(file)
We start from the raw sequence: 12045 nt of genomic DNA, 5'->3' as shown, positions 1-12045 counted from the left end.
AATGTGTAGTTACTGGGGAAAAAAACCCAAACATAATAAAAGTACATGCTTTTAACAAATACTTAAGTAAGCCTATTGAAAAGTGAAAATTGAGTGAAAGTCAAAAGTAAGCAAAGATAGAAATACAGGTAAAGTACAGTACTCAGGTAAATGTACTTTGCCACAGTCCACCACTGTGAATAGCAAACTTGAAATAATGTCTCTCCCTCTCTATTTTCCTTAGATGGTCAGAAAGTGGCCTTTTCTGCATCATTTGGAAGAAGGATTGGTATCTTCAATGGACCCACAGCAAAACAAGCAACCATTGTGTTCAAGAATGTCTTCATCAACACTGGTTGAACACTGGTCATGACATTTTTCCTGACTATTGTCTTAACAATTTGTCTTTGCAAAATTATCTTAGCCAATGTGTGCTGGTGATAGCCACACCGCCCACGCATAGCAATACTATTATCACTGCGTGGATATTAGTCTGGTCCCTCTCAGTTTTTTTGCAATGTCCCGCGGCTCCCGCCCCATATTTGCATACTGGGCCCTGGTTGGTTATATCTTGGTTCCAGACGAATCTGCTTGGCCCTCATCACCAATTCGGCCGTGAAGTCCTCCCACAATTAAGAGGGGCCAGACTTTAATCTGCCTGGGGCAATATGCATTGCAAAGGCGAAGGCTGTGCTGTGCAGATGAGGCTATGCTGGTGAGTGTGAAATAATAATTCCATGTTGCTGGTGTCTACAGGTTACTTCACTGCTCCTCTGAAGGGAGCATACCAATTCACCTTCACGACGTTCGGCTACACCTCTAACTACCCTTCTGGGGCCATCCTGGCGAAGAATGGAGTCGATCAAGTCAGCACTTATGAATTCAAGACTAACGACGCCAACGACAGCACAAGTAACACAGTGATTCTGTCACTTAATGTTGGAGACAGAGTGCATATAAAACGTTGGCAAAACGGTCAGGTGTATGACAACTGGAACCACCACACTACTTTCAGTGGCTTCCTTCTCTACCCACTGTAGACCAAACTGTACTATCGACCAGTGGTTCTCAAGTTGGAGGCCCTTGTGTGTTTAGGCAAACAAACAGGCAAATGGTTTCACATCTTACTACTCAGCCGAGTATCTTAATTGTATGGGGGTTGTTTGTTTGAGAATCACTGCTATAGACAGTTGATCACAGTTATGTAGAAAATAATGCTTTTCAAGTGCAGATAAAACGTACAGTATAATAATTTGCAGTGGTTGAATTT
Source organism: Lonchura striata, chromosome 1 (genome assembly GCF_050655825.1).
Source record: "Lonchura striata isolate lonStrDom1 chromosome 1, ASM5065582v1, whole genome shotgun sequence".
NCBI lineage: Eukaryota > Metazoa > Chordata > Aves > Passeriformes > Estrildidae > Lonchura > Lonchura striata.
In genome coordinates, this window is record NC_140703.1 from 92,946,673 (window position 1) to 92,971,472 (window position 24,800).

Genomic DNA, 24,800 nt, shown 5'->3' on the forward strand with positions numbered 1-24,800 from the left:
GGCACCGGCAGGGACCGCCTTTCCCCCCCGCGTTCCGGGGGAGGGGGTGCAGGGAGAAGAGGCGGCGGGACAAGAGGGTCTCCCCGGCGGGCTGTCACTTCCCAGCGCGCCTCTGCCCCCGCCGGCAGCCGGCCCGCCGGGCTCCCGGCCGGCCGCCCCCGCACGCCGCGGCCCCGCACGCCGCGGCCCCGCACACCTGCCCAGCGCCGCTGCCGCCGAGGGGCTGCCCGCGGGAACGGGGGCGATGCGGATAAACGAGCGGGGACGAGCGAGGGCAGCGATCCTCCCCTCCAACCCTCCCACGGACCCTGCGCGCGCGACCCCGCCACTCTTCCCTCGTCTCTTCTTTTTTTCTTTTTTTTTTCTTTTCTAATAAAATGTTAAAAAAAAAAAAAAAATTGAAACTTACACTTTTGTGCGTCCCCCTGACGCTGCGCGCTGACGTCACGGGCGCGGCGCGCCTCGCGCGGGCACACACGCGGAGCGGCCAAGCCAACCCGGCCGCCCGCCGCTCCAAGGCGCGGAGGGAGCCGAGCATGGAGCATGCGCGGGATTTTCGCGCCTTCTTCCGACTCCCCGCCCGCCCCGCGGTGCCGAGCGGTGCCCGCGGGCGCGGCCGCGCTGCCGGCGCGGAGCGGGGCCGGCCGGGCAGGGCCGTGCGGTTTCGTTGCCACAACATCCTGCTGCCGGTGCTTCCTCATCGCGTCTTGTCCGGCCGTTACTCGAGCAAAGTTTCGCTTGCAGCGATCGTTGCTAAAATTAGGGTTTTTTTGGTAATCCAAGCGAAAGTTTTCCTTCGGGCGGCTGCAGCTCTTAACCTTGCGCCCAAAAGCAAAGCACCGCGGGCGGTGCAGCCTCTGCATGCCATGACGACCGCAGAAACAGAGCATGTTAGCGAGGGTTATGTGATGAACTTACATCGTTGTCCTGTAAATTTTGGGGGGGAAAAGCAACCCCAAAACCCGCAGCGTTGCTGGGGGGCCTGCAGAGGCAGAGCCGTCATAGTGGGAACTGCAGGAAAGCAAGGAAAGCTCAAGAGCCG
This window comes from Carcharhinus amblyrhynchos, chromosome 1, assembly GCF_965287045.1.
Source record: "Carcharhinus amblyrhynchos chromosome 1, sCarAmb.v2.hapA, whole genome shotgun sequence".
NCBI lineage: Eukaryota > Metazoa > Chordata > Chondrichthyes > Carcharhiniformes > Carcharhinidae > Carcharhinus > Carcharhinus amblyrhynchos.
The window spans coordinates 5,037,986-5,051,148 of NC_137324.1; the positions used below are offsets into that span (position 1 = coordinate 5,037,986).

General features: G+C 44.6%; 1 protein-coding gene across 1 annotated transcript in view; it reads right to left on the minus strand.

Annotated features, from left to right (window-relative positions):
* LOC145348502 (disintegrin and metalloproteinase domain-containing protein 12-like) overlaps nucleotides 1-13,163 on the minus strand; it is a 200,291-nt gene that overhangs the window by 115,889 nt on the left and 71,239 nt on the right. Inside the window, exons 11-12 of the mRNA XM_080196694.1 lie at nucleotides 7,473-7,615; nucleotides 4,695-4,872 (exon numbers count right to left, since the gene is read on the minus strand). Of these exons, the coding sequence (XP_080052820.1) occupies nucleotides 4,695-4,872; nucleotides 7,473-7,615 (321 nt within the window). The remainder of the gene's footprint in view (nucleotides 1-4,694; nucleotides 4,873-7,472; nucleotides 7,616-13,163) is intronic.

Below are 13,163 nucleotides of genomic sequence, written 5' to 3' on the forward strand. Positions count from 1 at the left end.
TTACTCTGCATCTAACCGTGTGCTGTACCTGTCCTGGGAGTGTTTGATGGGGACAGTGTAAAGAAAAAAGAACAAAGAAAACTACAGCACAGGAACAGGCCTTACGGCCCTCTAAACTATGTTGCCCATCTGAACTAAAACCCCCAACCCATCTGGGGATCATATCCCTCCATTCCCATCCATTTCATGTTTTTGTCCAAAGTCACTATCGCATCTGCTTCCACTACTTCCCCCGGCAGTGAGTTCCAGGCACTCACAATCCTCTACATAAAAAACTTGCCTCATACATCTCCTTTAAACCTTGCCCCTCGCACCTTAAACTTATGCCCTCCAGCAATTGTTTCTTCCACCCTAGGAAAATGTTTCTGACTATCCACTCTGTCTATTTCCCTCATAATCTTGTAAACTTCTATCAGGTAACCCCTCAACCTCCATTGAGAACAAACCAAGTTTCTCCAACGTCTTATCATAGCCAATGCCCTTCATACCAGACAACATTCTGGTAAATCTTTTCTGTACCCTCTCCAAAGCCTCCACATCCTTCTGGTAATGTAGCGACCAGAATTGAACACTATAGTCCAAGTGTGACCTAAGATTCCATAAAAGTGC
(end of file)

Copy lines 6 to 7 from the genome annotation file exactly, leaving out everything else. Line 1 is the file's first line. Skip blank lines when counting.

In genome coordinates, this window is record NC_140703.1 from 92,946,673 (window position 1) to 92,971,472 (window position 24,800).

Genomic DNA, 24,800 nt, shown 5'->3' on the forward strand with positions numbered 1-24,800 from the left: